There are many options available today for getting to know your team and how to best work together. I think, though, that these exercises can be more useful for getting to know the person you will always have on your side: yourself. Sometimes it is hard to see ourselves as others see us and as we are, but these tests can help us see what we may have never understood before and to learn more about our preferences and how we act in different situations.
What follows is a list of tests I recommend if you are interested in getting to know yourself better.
Myers-Briggs Type Indicator (MBTI)
Based on Carl Jung’s theory of psychological types, Isabel Briggs Myers and her mother, Katharine Briggs, developed MBTI. It identifies a person’s preferences based on four pairs: Extraversion or Introversion, Sensing or Intuition, Thinking or Feeling, and Judging or Perceiving. These preferences can yield sixteen different personality types. [i] Your combination of the pairs will give you your type, which you can use to understand more about your personality.
If you decide to take the test, you can find more information about your personality type here.
The Big Five Personality Traits
The Big Five is a personality test and classifies a person’s traits into five categories: extraversion, agreeableness, conscientiousness, neuroticism, and open-mindedness. It is the test that has the most scientific backing and is used by psychologists. The Big Five has been shown to correlate with academic achievement, for instance.
The Big Five gives you scores in each of the five groupings and helps you understand where you fall along the spectrum for each one. It also provides a detailed description of what the score means. The Big Five classifies personality along a spectrum rather than a type so that there is more nuance inherent in the scale.
The DiSC profile is based on William Marston’s concepts, which describes a person’s preferences within a work environment. Wiley, a publishing company, has a version of the profile that centers on four categories used to describe a person: dominance, influence, steadiness, and conscientiousness. Your preference may be for one category or a combination of two, but regardless, there will still be one that is dominant.
The DiSC profile describes what your inclinations are at work, including priorities, strengths, weaknesses, and motivators. It can also help you see how others view you so that you can be more effective.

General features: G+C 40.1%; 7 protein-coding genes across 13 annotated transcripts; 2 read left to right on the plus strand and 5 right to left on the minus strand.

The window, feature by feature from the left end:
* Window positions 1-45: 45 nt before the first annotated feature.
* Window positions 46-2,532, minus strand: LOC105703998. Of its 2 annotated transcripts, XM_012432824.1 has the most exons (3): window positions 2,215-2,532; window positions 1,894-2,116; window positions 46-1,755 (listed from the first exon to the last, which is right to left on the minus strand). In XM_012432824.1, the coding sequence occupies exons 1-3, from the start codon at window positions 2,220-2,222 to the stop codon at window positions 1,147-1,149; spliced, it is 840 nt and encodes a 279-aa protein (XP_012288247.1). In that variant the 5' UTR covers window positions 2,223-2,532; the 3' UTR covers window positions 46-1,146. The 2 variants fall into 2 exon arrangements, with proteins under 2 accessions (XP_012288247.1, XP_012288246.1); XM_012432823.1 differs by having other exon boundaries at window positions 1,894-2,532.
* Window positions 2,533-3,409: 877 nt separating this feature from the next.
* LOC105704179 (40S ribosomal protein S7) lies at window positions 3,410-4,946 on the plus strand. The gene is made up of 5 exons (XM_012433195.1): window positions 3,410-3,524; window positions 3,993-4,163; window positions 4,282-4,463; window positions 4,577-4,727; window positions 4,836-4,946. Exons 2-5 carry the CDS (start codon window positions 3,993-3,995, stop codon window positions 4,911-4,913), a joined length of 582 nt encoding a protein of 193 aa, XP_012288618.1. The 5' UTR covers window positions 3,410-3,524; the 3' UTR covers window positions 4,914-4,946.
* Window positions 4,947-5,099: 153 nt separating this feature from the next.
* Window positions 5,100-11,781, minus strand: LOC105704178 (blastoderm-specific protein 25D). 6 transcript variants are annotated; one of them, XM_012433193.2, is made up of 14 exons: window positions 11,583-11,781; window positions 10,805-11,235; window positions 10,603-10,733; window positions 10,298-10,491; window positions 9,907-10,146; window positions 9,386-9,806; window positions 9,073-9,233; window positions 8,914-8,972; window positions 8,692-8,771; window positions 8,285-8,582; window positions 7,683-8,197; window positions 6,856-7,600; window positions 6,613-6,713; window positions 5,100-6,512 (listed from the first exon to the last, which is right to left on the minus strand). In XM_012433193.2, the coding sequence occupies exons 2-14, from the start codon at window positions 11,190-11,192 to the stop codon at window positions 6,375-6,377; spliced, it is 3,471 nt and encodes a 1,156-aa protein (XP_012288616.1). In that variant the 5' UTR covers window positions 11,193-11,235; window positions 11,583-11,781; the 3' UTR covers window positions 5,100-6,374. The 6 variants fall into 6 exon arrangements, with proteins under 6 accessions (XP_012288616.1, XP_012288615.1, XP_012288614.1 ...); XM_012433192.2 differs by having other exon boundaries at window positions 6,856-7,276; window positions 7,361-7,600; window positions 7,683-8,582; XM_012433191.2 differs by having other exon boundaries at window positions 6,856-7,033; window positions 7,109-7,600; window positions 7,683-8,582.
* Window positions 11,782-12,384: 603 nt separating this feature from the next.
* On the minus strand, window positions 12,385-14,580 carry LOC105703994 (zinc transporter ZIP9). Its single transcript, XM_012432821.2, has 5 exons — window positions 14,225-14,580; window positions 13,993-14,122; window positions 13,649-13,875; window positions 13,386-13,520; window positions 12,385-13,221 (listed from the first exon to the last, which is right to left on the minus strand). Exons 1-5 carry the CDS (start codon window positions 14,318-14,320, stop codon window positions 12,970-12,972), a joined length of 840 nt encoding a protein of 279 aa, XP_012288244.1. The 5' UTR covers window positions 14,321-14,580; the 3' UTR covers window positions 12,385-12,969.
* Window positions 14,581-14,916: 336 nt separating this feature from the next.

The Team Dimensions Profile (TDP)
The TDP gives you an idea of what your natural strengths are when you are working in a team setting. The profile can identify you as a creator, an advancer, a refiner, or an executor. These designations don’t mean you can’t play the other roles in a team, but it shows your dominant preferences.
This test provides very valuable information. When I took it, it classified me as a creator, and when I finally understood what it meant for me and embraced my role, it gave me more freedom to focus on what I am best at and finding partners that will complement my strengths.
The CliftonStrengths test helps you find your top five strengths. The test includes a good description of how these strengths show up in your life and how you can better apply them. Most importantly, you will get more clarity so that the next time you are asked in an interview what your main strengths are, you will know exactly how to respond.
These tests can help you understand yourself and the people around you more thoroughly. If you have a partner or a spouse, you can complete the tests together. The information may help you get to know each other better.
One individual test will probably not give you all the information about yourself, but if you take more than one and put them together, you may start to see trends. Identifying these patterns can be helpful toward getting to know where your natural strengths and preferences lie. Additionally, they can take your life in a completely new direction that will empower you and your innate talents, instead of struggling against weaknesses or paths that are not fulfilling.
[i] The Myers & Briggs Foundation. (2014). MBTI Basics. Retrieved May 21, 2019, from https://www.myersbriggs.org/my-mbti-personality-type/mbti-basics/.